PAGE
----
Verna’s daughter, Angie, was killed in a car accident on March 18, 2012. She was ejected from the vehicle and died immediately. She was left lying in the ditch for an hour while the driver made calls to find someone to pick him up. He finally made a call to 9-1-1. He had alcohol in his system, but by the time he was tested, his blood alcohol level registered within the legal limit. After a long investigation, the case became a vehicular homicide case, and the driver was arrested six months after the accident.
Angie left behind three children ages six, seven, and ten at the time of her death. Verna went to court to become their legal guardian and was awarded custody.
When the court hearings for the vehicular homicide case began, Verna’s family was contacted by The Survivors’ Program. “We met with the advocate who would be assigned to our family to help us through the impossible,” Verna shared. “She went to every court hearing and parole board hearing with us. She told us what to expect and guided us through these with ease. The advocates are amazing at what they do for the survivors of a homicide victim. She never let us be there alone.”
The perpetrator took a plea deal and was sentenced to prison for 12 years, but only served four years and two months. Since the perpetrator took a plea deal, there was no trial, but Verna’s advocate supported the family in reviewing documents on file at the court house to learn more about what had happened. “Our eyes were opened to the true trauma and the coldness of the events,” Verna said. “The truth of my daughter’s death was very raw. Our advocate was with us and helped us cope with the shock and deal with our grief.”
Since Angie’s death, Verna has raised her three grandchildren and supported them through the loss of their mother. The oldest granddaughter is now 19 and in college. She has high academic grades and plays volleyball. The middle granddaughter is 16 and taking her classes online. She is currently struggling with things, but their Survivors’ Program advocate continues to work with Verna and her family to provide support and counseling for everyone. The youngest grandchild is 15 and a freshman in high school. He has embraced everything that comes along with being a high school student and is doing well.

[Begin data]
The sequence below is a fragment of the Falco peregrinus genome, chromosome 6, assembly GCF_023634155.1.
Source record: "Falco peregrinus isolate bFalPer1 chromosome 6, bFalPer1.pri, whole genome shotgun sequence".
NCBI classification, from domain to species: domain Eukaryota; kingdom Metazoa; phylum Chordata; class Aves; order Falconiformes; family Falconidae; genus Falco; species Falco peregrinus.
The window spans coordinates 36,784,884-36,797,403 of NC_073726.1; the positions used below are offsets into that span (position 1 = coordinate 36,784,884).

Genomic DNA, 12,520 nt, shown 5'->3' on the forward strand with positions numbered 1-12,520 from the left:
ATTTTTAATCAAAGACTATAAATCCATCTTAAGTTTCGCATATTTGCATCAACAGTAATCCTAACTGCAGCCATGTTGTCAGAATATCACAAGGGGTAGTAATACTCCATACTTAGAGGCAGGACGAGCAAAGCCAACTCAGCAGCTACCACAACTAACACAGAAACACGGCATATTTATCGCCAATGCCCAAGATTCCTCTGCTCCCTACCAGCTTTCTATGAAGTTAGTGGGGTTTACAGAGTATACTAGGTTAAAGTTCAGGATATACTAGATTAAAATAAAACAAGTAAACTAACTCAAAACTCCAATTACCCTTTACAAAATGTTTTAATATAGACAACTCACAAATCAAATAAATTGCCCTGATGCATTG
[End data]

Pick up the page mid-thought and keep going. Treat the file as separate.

The biggest support for Verna has been the Survivors’ Program support group. “The support group became a life line for me,” she shared. “You find out that you are not alone, that many others lose loved ones through homicide. This group helps you remember your loved one, as our loved one was real and was here with us. They help us with the grieving process and with adjusting to life without our loved one. The support group helps us become brave to speak up about our loved one and their death, they help us gain strength to get through our loss, but most of all, we feel blessed to know that we can help others going through the worst time of their life.”
Verna continues to work with the Survivors’ Program by attending support group and helping others through their trauma by sharing her story and keeping Angie’s memory alive. She also serves on the planning committee for The Survivors’ Candlelight Vigil which is held each year in April as part of National Crime Victims’ Rights Week. “The Survivors' Program at Waypoint is invaluable,” Verna said. “I don’t know where I would be without them."
My name is Kailey Blunk, and I spent the summer working with Waypoint as a Resource Development & Marketing Intern. As I prepared for my senior year at Coe College as a public relations and communications double-major with minors in gender studies and creative writing, I knew I wanted to spend time completing an internship that was focused in marketing.
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